From the Magazine Magazine

It was still early enough in the pandemic that my Zoom meetings felt novel, and spring birdsong brought hope of a swift return to normalcy. Then the roar of a gasoline-powered blower drowned out both. The goldfinches outside took flight. Shutting my window only muffled the noise.

You’re likely fortunate if loud lawn care is high on your list of problems in the past year. But blowers can be more than a nuisance. Some produce more than 100 decibels of low-frequency, wall-penetrating sound—or as much noise as a plane taking off—at levels that can cause tinnitus and hearing loss with long exposure. Beyond that, gas-powered lawn care of all kinds spews pollutants linked to cancers, heart disease, and asthma, and blowers blast air up to 280 miles per hour, eroding topsoil and sending pollen, fertilizers, and herbicides adrift. Workers who spend hours a day with equipment are most at risk.

But if blowers are loud, people speaking out about the issue have been getting louder, too—especially as more adults and kids work from home. More than 100 U.S. cities and towns now ban gas-powered leaf blowers or limit their use. This September, for example, Larchmont, New York, became the first northeast town to pass a complete ban, and California, where some 80 cities have issued regulations, has considered phasing out gas-powered garden tools altogether.

In Montclair, New Jersey, councilor-at-large Peter Yacobellis has heard constituents bring up the environmental, noise, and health issues of blowers on a near daily basis in 2020. “It’s sort of a triple whammy in terms of addressing multiple quality-of-life issues at the same time,” he says. The city has had some restrictions on their use since 1995, but, as in many towns, enforcement is lax and awareness limited, he says.

That’s changing, as volunteer groups, with names like Quiet Montclair, Quiet Clean D.C., and Quiet Clean PDX, take on the issue. They not only push for stronger restrictions or bans, but also promote the use of quieter and less-polluting lawn maintenance equipment, helping to educate communities where enforcement lags, Yacobellis says. As alternatives, such groups also promote electric or hand-powered tools, plus an approach that leads to less work and better wildlife habitat, such as allowing leaves to remain where they fall. To that end, they encourage leaving some leaves for overwintering insects; returning mulched leaves to garden beds to act as fertilizer for plants and habitat for salamanders, snails, and toads; and waiting to spring to cut back perennials so insects can overwinter and birds to feed on the seeds.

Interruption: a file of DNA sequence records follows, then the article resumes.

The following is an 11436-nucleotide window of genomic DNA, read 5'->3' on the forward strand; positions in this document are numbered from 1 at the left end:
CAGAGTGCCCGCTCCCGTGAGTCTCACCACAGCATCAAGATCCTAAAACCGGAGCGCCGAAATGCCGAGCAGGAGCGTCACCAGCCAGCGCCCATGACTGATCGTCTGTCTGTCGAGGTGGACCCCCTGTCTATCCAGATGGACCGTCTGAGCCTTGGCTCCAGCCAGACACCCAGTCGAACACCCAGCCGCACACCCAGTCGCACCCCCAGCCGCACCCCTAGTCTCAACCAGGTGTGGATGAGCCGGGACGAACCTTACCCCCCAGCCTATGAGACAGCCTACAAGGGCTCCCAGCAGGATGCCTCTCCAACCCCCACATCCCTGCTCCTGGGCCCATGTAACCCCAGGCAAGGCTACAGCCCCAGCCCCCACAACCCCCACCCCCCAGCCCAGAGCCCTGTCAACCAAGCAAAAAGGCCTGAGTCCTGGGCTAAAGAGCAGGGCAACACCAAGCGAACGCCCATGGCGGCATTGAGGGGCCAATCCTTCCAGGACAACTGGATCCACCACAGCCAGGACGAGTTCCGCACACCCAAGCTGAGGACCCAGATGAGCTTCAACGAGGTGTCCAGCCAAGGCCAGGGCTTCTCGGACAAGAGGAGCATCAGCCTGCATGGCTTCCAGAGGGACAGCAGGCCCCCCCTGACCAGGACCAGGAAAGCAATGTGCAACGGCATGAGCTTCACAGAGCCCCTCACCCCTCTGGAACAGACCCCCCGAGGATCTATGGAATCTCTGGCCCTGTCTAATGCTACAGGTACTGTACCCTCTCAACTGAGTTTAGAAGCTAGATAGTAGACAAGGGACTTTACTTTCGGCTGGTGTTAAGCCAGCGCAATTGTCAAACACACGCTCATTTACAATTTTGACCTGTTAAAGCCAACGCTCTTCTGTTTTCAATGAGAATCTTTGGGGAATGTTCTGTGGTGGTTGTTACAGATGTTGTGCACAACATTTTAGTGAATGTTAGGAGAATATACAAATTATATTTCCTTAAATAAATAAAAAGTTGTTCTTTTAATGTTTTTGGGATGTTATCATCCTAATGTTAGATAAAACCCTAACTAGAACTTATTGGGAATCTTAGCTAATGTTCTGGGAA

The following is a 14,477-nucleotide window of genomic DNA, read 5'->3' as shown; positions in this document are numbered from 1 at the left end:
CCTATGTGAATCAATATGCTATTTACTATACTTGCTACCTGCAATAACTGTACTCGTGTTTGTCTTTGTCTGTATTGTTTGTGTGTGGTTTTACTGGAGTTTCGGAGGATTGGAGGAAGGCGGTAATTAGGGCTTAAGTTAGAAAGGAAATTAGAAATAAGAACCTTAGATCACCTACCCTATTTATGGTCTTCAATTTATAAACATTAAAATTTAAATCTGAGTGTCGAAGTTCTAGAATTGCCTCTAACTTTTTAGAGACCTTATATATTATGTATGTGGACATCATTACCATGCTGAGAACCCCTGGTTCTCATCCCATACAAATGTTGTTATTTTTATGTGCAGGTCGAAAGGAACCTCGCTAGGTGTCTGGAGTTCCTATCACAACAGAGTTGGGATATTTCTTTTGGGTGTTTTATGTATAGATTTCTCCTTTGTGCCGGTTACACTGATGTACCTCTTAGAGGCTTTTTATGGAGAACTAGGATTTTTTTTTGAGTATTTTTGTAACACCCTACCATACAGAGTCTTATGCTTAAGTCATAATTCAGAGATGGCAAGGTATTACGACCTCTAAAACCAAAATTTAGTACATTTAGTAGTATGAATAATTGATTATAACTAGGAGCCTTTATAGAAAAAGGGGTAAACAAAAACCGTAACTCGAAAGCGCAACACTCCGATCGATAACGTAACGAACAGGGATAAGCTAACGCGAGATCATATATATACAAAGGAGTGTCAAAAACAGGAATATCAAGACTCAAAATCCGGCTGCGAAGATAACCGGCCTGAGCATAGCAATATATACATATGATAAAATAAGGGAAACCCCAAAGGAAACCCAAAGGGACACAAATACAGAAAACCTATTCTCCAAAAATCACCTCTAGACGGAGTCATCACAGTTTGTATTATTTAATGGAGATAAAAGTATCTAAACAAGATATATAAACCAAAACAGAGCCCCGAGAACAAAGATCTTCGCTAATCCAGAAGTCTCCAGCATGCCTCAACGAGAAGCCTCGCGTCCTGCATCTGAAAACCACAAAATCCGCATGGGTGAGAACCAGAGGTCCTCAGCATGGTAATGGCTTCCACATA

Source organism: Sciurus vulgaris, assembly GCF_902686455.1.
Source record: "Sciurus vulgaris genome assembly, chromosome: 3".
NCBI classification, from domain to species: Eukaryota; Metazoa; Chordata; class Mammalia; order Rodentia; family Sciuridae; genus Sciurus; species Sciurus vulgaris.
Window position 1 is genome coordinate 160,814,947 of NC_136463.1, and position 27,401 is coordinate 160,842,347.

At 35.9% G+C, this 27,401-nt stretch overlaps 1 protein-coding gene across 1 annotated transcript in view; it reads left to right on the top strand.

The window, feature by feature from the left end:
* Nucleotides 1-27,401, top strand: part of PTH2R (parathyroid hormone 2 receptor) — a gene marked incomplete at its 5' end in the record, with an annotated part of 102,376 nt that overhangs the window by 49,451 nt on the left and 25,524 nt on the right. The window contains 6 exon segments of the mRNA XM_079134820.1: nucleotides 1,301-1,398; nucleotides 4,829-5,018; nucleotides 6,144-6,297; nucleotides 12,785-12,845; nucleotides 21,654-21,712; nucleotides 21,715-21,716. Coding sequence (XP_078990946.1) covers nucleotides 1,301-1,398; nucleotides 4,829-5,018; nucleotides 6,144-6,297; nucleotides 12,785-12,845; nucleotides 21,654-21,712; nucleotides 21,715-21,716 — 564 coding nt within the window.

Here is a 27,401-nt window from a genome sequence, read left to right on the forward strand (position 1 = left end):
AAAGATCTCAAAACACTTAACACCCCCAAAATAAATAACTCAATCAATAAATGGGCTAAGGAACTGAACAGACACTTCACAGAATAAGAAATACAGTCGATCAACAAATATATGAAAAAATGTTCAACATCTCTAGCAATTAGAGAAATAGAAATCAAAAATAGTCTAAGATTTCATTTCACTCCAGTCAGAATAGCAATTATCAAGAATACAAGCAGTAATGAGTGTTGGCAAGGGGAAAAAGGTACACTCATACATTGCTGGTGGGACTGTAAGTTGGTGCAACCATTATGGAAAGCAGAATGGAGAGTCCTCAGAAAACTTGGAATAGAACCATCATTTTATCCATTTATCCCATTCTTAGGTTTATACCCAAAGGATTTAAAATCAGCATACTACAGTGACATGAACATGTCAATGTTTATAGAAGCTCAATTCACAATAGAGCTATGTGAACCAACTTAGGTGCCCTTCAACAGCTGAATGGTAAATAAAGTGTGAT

The number of lower-emission landscapers around the country is also growing, with some building in other sustainable services, such as using organic fertilizer and replacing invasive species with natives and drought-tolerant plants. “A lot of people who come to us seem to be dog owners and families with young kids,” says Craig Martin, owner of Clean Air Lawn Care, St. Louis, which is one of some 40 franchises around the country. “They’re concerned about their family’s health and safety. That’s where we come in.”

Quiet Clean PDX in Portland, Oregon, for example, lists more than 20 landscaping companies proactively embracing the trend. “If they don’t use gas-powered tools, they can be on the list, and we encourage people to hire them,” says volunteer Albert Kaufman, who notes many of these businesses seem to be “busier than ever.”

Still, technology and costs can limit the pace of change. Although battery equipment for electric equipment is continually improving, it does not yet match the power of gasoline-based tools. As a result, it may take longer or be costlier to do the same work. George Carrette, owner of EcoQuiet Lawn Care in Massachusetts, encourages customers to take a more relaxed approach to their yards, but ultimately, it’s up to them. “If you want everything scoured perfect, you’ll pay more,” he says. 

Of course, for those looking for a project this spring, there’s an alternative: getting rid of high-maintenance yards and seeding native plants instead.

This story originally ran in the Spring 2021 issue as “Birdsong, Interrupted.”​ To receive our print magazine, become a member by making a donation today

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